Fig. 14
figure 14

Vanillin production with extracted lignin or without extracted lignin (kenaf stalk)

Effect of pH on vanillin production

Considerable alkalinity is required to selectively oxidize lignin's into aromatic aldehydes (vanillin) (Evgenievich et al. 2016). However, vanillin's stability can be influenced by pH; higher pH values cause faster breakdown and a lower vanillin yield. To increase vanillin productivity and quality, it is crucial to maintain an ideal pH (Tarabanko and Tarabanko 2017). Increasing the yield of aromatic aldehydes is the primary goal of using catalysts to oxidize lignin's.

Figure 15 displays the vanillin production obtained following oxidative depolymerization of the kenaf stalk at various pH levels. Utilizing NaOH, an alkaline media for vanillin was created. The pH ranges used were 8.0, 8.5, 9.0, 9.5, while the other reaction parameters were retained at 5 wt% of CeZrO2–CA, 160 °C, and 30 min, respectively. The vanillin production dramatically increased from 9.1% to 9.9% as the pH moved from 8.0 to 9.0, but it significantly dropped to 9.4% when the pH moved from 9.0 to 9.5. The reaction was also carried out at pH 9.0, which itself is lower than the pH range of 11–14 documented by other studies (Anuar et al. 2021; Araújo et al. 2010; Fache et al. 2016).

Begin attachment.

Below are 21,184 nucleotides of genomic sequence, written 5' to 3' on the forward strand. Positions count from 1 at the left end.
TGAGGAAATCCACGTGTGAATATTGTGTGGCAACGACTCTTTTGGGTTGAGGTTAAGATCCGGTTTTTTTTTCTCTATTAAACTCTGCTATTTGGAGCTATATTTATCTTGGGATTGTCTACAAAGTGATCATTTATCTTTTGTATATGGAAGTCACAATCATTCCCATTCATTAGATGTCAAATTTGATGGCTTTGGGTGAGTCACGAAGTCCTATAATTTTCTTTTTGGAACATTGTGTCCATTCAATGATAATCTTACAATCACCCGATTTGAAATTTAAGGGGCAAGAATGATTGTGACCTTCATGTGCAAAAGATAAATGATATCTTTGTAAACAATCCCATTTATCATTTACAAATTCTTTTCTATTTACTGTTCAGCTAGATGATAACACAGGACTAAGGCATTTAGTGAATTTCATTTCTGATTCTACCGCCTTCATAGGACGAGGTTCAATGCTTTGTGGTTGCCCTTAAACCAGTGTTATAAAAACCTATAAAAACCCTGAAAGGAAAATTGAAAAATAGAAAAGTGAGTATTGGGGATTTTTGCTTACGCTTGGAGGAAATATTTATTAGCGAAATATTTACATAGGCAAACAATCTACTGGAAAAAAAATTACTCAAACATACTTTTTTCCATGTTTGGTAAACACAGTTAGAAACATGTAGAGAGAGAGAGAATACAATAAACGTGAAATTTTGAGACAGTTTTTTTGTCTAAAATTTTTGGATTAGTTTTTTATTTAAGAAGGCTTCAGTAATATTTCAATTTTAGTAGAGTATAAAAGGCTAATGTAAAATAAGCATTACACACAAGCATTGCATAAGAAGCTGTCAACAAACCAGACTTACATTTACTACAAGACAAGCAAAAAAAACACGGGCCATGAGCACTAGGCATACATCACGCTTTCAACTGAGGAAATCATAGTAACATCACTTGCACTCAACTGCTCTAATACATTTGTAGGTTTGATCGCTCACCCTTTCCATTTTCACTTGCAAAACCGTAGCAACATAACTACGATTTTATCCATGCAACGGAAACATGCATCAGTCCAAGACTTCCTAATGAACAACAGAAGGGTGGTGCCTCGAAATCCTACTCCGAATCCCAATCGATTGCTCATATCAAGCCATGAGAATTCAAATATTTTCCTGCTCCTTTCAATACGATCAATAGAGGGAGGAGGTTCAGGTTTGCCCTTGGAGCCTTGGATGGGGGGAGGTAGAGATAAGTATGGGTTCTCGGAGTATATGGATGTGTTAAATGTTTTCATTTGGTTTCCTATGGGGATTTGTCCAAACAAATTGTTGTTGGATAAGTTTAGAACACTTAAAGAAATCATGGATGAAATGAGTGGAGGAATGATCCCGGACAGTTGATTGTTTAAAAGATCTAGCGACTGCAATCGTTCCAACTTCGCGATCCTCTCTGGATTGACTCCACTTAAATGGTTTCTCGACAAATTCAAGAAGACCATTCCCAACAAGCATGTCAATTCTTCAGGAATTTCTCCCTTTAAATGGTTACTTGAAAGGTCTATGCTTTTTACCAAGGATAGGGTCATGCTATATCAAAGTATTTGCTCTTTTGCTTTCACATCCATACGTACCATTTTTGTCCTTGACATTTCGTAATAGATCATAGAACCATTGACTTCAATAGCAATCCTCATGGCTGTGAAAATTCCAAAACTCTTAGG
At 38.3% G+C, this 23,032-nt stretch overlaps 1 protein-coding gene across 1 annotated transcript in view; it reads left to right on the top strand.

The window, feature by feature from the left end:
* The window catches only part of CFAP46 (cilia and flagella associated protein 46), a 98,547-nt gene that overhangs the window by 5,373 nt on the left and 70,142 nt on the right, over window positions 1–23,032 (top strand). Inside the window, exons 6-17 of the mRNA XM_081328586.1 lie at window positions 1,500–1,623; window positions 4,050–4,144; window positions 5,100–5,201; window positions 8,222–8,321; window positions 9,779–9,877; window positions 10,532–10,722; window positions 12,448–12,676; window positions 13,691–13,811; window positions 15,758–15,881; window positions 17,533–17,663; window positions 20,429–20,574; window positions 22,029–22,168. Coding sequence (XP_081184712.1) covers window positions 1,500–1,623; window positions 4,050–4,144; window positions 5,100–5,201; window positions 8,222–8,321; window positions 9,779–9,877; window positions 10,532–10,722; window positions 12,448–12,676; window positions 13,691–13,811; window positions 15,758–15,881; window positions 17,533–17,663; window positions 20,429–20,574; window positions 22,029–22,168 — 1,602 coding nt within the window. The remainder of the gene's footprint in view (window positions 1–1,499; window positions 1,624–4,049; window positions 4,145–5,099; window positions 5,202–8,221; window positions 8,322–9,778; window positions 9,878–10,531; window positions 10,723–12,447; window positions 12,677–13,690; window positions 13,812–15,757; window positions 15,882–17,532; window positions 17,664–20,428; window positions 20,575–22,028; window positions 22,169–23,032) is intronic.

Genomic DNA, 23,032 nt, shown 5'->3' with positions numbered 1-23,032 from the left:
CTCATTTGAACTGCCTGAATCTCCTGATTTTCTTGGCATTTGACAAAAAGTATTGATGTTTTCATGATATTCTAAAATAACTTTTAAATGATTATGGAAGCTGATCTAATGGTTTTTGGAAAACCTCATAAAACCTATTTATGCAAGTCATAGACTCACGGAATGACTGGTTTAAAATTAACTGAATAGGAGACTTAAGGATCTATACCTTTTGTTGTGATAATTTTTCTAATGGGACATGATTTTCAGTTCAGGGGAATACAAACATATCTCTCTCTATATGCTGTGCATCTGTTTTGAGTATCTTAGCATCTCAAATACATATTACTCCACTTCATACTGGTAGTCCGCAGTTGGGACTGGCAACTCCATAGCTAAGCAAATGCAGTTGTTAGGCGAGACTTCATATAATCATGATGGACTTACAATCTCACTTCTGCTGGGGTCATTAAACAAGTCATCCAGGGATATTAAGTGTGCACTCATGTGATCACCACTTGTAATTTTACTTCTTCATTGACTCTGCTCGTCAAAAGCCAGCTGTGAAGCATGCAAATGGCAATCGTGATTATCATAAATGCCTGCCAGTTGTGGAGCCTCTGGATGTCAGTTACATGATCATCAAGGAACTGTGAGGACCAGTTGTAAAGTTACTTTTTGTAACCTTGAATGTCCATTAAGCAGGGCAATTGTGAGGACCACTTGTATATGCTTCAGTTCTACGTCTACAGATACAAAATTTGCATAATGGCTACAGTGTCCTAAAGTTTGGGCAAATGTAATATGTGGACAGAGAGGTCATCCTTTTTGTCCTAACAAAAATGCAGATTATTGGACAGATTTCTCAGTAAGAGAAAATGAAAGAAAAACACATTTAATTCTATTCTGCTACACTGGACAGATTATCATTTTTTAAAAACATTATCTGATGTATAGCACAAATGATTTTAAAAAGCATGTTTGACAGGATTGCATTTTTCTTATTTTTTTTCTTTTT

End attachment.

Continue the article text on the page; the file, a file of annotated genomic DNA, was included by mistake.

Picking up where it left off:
Fig. 15
figure 15

Effect of pH on vanillin production

Recyclability of catalyst on vanillin production

A crucial factor in determining the performance of catalysts is their stability. Therefore, in the present research, the strength of the catalysts was examined in terms of their ability to be recycled. Following the vanillin production step, the utilized catalyst was filtered away from the unreacted biomass before being washed with ethanol and water. The isolated catalyst was dried at 100 °C for 12 h and used in the subsequent experimental oxidative depolymerization step. The CeZrO2–CA catalyst's recyclability test for oxidative depolymerizing of extracted lignin at 160 °C for 30 min is shown in Fig. 16. As can be seen, after four successive recycling processes, vanillin production was practically steady. After the first recycling run, the vanillin production of the catalysts that had been previously used somewhat decreased. After four cycles, the yield decreased from 14.3% to 13.56%.

Fig. 16
figure 16

Recyclability of catalyst on vanillin production

Characterization of used catalyst

The used CeZrO2–CA catalyst's surface properties were examined using X-ray photoelectron spectroscopy (XPS) to determine changes that occurred before and after the reaction. Figure 17 displays the XPS spectra of the Ce 3d and O 1 s areas. Both samples in Fig. 17a show a single peak that is divided into two overlapping sections. Surface-chemisorbed oxygen (Oα) is represented by the greater energy spectrum 528.81 and529.52 eV, whereas lattice oxygen (Oβ) is represented by the lesser energy spectrum 532.2 and 533.05 eV for fresh and used catalyst, respectively. A comparison of the fresh CeZrO2–CA and the used CeZrO2–CA shows a decrease in the resulting signal intensities of the peaks linked to surface-bound oxygen (commonly Oα), as shown in Fig. 17a. In addition, as shown in Table 4, the amounts of chemisorbed oxygen on the fresh CeZrO2–CA and the used CeZrO2–CA fell from 51.2% to 48.7%.

Fig. 17
figure 17

XPS spectra of (a) O 1 s and (b) Ce 3d of fresh and utilized CeZrO2–CA samples